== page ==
Pirates take UCLA’s Cole with No. 1 pick
SECAUCUS, N.J. The Pittsburgh Pirates wanted Gerrit Cole’s blazing fastball blowing away hitters for them.
In a baseball draft dominated early by outstanding pitching prospects, the Pirates were convinced Cole was the best of the bunch and took the UCLA right-hander with the No. 1 pick Monday night.
“We felt he’d have the biggest potential impact for us of anybody on the board,” general manager Neal Huntington said.
Cole, a 6-foot-4, 220-pound junior, posted mediocre numbers this season for the Bruins (6-8, 3.31 ERA), but has what many consider to be the best pure stuff in the draft. He’s the latest promising young arm that Pittsburgh, which finished with baseball’s worst record a year ago, has added in the last two drafts.
The Pirates took a pair of high school right-handers with their first two picks last year in Jameson Taillon and Stetson Allie, giving them three potential front-line starters.
Cole’s teammate on the UCLA staff, right-hander Trevor Bauer, wasn’t far behind, going third overall to the Arizona Diamondbacks. The only other time a pair of teammates went in the top three picks was 1978, when Arizona State’s Bob Horner was selected No. 1 by Atlanta and Hubie Brooks went third to the New York Mets.
The Pirates, picking No. 1 for the fourth time in franchise history, are hoping Cole ends up being the ace of their pitching staff. He has a fastball that’s consistently clocked at 95 mph and was up around 100 at times late this season. Cole’s changeup and slider are also outstanding.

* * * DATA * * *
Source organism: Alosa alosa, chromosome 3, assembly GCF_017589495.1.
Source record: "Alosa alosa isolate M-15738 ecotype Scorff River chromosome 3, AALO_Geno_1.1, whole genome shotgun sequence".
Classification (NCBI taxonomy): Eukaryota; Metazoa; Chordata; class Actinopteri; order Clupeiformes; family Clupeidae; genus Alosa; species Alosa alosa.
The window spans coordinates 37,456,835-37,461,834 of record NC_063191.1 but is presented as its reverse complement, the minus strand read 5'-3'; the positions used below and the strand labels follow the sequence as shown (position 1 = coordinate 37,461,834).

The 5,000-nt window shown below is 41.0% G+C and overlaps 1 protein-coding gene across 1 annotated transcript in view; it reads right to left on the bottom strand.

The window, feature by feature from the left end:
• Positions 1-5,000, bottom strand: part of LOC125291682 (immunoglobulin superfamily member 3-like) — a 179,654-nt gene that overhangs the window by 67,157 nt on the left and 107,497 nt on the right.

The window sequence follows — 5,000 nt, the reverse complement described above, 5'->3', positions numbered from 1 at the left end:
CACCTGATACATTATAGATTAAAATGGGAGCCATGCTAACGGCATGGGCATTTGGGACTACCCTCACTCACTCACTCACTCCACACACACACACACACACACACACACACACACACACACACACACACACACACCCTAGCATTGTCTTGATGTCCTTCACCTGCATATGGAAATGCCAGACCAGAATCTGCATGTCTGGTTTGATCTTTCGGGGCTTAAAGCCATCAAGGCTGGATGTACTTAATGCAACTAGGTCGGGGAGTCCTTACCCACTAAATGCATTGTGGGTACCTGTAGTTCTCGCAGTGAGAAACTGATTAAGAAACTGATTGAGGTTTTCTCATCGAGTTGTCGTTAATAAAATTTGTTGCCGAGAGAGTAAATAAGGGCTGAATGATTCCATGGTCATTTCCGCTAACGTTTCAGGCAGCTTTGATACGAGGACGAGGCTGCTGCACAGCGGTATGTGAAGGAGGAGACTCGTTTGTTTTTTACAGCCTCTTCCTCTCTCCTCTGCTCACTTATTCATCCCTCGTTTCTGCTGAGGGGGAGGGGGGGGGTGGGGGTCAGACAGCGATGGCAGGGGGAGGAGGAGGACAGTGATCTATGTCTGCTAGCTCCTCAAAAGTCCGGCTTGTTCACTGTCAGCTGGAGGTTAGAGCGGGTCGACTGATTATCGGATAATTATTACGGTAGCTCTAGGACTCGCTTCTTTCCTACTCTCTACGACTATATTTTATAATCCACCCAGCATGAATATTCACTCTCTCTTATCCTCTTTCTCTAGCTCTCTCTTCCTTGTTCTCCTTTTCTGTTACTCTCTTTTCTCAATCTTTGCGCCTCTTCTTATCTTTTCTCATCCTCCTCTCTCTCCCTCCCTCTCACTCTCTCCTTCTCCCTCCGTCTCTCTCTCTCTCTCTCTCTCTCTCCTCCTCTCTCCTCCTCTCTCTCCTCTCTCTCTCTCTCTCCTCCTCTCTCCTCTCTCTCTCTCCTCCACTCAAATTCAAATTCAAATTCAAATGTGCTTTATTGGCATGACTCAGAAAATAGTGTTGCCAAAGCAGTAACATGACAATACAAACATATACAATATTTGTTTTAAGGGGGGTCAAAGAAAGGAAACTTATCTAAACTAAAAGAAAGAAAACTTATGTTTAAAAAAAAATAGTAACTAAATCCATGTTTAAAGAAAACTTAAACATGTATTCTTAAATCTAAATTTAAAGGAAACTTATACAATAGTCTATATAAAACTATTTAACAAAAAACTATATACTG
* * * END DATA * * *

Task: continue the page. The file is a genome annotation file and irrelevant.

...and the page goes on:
With the second choice, the Seattle Mariners tabbed Virginia lefty Danny Hultzen.
Hultzen, a junior, is 11-3 with a 1.57 ERA and 148 strikeouts while leading the top-ranked Cavaliers to the super regionals of the NCAA tournament.
Arizona, which had two of the first seven picks, grabbed Bauer at No. 3. The Pac-10 pitcher of the year went 13-2 with a 1.25 ERA and a Division I-leading and Pac-10-record 203 strikeouts.
With the seventh pick, the Diamondbacks took another pitcher in right-hander Archie Bradley from Broken Arrow High School in Oklahoma.
At No. 4, Baltimore selected Dylan Bundy, another high school pitcher from Oklahoma.
It was the first time since the amateur draft began in 1965 that the first four selections were all pitchers. Of the 33 picks in the first round, 19 were pitchers—one shy of the draft record set in 1999 and matched in 2001. (Draft list, Page 2B)
Kansas City ended the run on the mound at No. 5 by taking a local high school outfielder in Bubba Starling.